Last week, Secretary of the Interior Ken Salazar held a public forum to discuss the best practices for hydraulic fracturing in oil and natural gas production. The forum included discussion by federal and state officials as well as representatives from industry and from environmental and sportsmen’s organizations. It was a good conversation, and the transcript is available on line. Federal officials, led by Secretary Salazar and White House Director of Energy and Climate Change Carol Browner, stated that natural gas should be developed on public land in a way that is protective of the environment, landscapes, and cultural resources, and made the point that we do not have to choose between a healthy economy and a healthy environment—we can have both.
NRDC’s Executive Director, Peter Lehner, participated on a panel and highlighted critical issues: some locations that are too sensitive, and where the environmental risks are too high, should be off limits; wherever there is drilling, comprehensive best management practices should be required; and renewable energy and energy efficiency must be a critical part of our energy plan.
Peter, a former state official, also pointed out why federal regulations are so important. Most federal environmental programs are actually administered by the states, take into account local conditions, and rely on local regulators to know the local industry. Having state-tailored regulations is not inconsistent with having a federal standard, and having that federal standard assures citizens of different states that they are treated the same way, with the same standards, as elsewhere.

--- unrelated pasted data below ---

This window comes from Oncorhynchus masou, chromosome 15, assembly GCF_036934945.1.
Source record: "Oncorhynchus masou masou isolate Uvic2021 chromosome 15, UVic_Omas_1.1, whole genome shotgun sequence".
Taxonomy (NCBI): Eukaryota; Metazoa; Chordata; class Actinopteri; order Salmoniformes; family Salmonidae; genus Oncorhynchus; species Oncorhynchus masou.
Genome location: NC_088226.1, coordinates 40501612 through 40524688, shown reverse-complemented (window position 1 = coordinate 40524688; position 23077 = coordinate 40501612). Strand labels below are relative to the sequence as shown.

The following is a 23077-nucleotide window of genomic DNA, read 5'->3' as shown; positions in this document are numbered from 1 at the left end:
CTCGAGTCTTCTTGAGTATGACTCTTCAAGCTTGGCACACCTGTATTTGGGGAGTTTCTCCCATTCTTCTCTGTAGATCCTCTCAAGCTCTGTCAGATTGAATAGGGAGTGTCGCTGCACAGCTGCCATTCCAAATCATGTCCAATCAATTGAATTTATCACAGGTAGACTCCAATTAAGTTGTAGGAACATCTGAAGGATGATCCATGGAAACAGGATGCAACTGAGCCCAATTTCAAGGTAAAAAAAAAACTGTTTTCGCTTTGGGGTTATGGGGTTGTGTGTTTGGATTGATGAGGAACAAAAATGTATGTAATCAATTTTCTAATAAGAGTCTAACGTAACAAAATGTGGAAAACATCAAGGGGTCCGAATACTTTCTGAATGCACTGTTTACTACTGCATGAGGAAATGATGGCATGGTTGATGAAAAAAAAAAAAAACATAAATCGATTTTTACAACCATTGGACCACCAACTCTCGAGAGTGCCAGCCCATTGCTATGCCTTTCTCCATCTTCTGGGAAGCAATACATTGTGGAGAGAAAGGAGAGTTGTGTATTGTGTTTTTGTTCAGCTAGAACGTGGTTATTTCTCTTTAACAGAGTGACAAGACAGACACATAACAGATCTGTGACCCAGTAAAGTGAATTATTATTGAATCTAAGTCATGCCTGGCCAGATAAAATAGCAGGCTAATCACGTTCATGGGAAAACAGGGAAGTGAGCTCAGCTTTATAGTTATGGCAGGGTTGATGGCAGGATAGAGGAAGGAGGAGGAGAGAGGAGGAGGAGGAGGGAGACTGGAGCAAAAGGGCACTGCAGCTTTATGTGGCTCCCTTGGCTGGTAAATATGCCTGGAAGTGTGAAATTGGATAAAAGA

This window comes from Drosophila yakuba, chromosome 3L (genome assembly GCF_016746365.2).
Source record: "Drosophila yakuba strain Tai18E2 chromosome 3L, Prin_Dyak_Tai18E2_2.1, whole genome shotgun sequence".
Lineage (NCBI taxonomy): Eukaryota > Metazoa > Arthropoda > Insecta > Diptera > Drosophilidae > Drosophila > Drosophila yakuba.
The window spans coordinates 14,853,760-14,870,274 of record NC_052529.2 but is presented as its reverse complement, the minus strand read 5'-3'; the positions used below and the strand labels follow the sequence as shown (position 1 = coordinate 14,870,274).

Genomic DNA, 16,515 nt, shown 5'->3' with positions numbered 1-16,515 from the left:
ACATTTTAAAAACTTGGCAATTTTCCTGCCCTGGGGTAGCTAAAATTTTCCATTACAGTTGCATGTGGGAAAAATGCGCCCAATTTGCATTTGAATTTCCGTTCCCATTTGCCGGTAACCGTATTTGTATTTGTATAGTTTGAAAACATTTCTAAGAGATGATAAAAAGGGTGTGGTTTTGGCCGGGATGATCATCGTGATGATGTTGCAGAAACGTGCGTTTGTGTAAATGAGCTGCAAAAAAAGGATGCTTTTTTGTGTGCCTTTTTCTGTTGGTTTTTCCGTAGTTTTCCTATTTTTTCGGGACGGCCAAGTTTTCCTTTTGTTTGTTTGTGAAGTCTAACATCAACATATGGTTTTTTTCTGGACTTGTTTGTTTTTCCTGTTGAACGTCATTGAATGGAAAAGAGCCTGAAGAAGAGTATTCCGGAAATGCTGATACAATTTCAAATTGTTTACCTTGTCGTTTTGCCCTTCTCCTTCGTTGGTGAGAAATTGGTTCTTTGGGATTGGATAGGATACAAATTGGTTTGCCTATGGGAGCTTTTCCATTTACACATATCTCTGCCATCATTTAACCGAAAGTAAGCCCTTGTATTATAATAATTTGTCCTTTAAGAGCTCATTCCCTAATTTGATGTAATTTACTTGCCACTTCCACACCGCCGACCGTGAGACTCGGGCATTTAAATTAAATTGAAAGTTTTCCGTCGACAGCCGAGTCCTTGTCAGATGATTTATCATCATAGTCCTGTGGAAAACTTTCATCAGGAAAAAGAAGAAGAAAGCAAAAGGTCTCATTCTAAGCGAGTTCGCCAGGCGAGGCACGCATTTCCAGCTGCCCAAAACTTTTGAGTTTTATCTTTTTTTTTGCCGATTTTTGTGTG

Secretary Salazar announced at this forum that the Department of the Interior and the Bureau of Land Management will be considering a policy regarding disclosure of chemicals used in hydraulic fracturing. This would be a great step and provide the public with crucial information about chemicals used on public land and in split estate circumstances (where private landowners live above federally-managed oil and gas resources). This is important because hydraulic fracturing chemicals are implicated indrinking water contamination and other environmental harms.
Some Members of Congress jumped on this announcement. Congressman Doc Hastings of Washington state sent a letter to Secretary Salazar stating that disclosure of hydraulic fracturing chemicals would “threaten thousands of jobs, deepen the federal deficit through reduced revenues, and harm natural gas development and our nation’s energy security.” He also stated that “the concept of transparency” is in place and that “significant” efforts have already been made at the state level.
Congressman Rob Bishop of Utah was quoted in a news article as saying that “State regulatory agencies are more than capable of carefully monitoring and managing energy development and water quality within their boundaries,” and that requiring disclosure of fracking chemicals would “inhibit domestic energy production.”
Let’s get beyond the rhetoric and look at the facts: